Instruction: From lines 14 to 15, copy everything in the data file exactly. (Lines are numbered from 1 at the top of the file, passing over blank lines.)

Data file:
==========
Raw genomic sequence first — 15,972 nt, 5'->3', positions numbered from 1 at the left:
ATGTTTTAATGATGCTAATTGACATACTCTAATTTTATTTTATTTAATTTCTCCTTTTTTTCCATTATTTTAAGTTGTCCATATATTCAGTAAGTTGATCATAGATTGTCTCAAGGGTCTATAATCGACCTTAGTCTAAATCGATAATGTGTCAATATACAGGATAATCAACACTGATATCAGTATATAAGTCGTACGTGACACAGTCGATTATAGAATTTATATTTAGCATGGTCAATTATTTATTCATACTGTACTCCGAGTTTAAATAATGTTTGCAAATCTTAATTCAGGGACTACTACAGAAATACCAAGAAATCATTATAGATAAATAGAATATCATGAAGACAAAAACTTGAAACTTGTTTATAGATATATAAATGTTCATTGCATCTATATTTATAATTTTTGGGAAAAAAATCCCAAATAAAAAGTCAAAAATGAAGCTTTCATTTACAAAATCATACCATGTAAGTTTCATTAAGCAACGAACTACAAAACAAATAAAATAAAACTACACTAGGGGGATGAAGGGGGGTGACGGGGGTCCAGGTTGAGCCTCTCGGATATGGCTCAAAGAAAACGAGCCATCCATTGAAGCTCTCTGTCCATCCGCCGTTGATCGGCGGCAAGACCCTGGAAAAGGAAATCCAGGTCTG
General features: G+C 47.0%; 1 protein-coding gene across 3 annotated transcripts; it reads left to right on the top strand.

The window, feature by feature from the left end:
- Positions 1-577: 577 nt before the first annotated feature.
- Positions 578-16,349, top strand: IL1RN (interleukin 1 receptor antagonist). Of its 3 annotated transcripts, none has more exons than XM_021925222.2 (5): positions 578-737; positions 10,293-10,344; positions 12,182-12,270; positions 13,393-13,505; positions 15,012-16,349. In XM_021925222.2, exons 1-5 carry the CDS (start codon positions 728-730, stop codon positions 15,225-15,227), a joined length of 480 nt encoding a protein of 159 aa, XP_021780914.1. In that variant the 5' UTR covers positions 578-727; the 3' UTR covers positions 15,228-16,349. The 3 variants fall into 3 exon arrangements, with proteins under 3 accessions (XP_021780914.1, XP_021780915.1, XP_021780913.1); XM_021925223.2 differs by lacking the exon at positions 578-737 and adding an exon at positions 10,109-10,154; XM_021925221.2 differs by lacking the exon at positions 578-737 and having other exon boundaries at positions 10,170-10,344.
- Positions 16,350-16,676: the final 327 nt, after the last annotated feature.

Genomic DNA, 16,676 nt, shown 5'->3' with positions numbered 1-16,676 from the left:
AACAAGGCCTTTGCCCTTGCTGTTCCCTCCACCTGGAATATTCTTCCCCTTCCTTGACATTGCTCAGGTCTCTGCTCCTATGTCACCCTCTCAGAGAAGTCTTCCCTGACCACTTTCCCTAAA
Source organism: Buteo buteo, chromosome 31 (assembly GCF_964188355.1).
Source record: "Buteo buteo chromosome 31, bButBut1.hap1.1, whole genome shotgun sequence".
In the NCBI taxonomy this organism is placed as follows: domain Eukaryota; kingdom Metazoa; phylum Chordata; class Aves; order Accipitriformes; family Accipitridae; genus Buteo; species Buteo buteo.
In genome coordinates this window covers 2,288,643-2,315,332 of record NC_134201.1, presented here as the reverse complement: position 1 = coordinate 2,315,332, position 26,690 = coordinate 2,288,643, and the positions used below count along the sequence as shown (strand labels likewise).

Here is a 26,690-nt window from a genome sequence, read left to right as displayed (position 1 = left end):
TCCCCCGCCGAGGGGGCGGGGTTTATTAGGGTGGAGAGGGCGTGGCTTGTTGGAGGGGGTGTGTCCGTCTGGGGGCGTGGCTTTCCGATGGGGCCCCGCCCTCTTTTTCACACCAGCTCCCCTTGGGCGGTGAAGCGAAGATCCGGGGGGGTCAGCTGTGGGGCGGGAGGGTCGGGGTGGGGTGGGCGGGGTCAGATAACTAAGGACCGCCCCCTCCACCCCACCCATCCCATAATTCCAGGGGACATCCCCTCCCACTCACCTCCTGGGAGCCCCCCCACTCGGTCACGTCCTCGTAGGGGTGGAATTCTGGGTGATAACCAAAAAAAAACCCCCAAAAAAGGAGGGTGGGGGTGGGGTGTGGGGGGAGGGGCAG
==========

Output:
Here is a 26,690-nt window from a genome sequence, read left to right as displayed (position 1 = left end):
TCCCCCGCCGAGGGGGCGGGGTTTATTAGGGTGGAGAGGGCGTGGCTTGTTGGAGGGGGTGTGTCCGTCTGGGGGCGTGGCTTTCCGATGGGGCCCCGCCCTCTTTTTCACACCAGCTCCCCTTGGGCGGTGAAGCGAAGATCCGGGGGGGTCAGCTGTGGGGCGGGAGGGTCGGGGTGGGGTGGGCGGGGTCAGATAACTAAGGACCGCCCCCTCCACCCCACCCATCCCATAATTCCAGGGGACATCCCCTCCCACTCACCTCCTGGGAGCCCCCCCACTCGGTCACGTCCTCGTAGGGGTGGAATTCTGGGTGATAACCAAAAAAAAACCCCCAAAAAAGGAGGGTGGGGGTGGGGTGTGGGGGGAGGGGCAG